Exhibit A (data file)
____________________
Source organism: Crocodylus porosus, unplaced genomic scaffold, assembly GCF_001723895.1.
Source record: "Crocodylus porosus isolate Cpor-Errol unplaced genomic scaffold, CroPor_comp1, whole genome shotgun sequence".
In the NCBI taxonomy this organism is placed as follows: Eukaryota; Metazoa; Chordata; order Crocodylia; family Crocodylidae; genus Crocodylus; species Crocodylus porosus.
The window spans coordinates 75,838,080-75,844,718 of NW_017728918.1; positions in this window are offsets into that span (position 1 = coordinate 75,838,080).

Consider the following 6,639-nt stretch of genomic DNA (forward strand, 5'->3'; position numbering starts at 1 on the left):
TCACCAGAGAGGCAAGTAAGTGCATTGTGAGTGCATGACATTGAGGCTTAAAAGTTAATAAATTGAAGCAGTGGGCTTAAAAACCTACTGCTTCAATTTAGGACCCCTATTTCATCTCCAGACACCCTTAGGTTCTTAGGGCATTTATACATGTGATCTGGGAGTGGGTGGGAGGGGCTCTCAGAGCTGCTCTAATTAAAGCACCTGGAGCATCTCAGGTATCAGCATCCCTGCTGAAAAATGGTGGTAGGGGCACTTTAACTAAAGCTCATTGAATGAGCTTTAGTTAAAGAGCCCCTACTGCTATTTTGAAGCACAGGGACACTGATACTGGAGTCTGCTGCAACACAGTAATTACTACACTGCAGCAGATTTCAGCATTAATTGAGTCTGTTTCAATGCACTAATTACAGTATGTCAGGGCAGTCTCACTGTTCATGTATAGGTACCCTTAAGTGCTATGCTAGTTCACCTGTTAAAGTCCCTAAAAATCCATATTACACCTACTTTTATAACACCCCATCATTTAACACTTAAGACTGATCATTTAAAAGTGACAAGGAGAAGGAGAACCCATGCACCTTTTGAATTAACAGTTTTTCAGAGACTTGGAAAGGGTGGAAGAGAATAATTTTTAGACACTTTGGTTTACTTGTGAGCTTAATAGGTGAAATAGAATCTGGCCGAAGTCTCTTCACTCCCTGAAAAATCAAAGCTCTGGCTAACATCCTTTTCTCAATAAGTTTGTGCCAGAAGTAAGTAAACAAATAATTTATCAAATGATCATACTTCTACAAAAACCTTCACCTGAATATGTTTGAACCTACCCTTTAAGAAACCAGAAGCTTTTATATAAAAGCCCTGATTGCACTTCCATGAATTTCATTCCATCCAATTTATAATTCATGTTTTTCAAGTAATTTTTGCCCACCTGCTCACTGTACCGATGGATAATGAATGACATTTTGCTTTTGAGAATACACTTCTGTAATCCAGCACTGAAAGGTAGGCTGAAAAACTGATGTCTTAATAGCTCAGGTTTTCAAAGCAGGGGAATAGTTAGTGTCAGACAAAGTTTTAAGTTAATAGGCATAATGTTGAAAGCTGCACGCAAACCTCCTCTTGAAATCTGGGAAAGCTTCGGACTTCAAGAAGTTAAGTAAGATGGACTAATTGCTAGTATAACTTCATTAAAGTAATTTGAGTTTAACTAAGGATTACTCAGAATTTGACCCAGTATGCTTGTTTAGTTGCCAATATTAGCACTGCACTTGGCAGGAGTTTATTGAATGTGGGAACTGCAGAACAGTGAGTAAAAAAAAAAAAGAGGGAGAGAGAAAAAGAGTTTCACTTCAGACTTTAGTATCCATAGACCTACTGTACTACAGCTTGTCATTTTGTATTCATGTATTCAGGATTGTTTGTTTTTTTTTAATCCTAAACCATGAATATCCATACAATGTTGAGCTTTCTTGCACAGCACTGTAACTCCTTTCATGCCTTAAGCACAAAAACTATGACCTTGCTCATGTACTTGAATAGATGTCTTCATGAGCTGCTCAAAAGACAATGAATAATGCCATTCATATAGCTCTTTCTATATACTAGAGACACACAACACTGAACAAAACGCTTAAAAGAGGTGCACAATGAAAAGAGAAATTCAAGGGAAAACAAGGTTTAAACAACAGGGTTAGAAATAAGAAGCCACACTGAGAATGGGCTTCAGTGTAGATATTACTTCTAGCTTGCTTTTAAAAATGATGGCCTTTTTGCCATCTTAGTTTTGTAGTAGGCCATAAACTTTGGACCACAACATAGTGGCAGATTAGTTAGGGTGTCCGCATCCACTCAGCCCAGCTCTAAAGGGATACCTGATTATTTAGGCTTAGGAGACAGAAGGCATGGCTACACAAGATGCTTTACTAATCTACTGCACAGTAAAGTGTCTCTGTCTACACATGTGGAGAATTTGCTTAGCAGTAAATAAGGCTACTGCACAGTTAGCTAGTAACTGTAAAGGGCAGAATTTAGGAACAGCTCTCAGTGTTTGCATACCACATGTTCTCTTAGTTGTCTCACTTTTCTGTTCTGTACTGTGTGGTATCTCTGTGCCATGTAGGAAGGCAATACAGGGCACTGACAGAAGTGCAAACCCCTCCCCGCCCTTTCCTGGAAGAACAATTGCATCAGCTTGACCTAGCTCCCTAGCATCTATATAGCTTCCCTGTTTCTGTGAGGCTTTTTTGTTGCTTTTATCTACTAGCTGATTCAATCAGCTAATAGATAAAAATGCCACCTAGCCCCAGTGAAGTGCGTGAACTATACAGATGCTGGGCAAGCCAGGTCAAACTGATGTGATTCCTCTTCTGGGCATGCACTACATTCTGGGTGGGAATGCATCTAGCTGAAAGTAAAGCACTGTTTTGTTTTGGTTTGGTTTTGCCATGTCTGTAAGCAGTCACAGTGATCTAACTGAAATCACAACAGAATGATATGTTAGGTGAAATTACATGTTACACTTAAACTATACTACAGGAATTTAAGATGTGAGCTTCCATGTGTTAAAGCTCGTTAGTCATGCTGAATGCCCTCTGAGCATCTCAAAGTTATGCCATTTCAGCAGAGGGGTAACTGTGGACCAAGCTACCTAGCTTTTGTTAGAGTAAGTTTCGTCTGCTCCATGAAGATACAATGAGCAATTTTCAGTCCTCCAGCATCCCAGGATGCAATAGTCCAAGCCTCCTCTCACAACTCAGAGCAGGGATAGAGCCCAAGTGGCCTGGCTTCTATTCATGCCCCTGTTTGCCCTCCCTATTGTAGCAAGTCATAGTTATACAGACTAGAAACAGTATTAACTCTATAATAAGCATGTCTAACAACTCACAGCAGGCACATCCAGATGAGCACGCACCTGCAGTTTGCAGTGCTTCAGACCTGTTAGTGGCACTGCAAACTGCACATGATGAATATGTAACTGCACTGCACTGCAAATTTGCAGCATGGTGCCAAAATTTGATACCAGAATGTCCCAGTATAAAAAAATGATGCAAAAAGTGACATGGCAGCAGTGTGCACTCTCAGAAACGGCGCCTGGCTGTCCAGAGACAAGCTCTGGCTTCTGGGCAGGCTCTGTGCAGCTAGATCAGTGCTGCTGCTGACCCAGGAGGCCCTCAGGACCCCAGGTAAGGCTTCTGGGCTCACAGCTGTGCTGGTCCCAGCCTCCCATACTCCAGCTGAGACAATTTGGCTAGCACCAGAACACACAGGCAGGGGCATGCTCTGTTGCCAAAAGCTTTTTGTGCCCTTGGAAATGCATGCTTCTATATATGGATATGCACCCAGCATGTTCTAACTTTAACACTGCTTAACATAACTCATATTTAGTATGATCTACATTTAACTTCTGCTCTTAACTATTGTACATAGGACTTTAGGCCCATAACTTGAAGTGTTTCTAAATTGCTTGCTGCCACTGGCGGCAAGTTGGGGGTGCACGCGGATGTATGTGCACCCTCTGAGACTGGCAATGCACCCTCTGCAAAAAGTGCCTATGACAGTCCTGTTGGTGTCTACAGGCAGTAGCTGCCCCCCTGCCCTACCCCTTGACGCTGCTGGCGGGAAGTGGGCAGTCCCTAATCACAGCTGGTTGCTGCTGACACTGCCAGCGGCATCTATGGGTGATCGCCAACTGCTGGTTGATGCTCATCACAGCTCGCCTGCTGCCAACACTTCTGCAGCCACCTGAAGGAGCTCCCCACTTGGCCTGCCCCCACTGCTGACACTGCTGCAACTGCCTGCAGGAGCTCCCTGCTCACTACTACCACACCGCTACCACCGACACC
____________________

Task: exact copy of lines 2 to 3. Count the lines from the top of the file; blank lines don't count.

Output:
Source record: "Crocodylus porosus isolate Cpor-Errol unplaced genomic scaffold, CroPor_comp1, whole genome shotgun sequence".
In the NCBI taxonomy this organism is placed as follows: Eukaryota; Metazoa; Chordata; order Crocodylia; family Crocodylidae; genus Crocodylus; species Crocodylus porosus.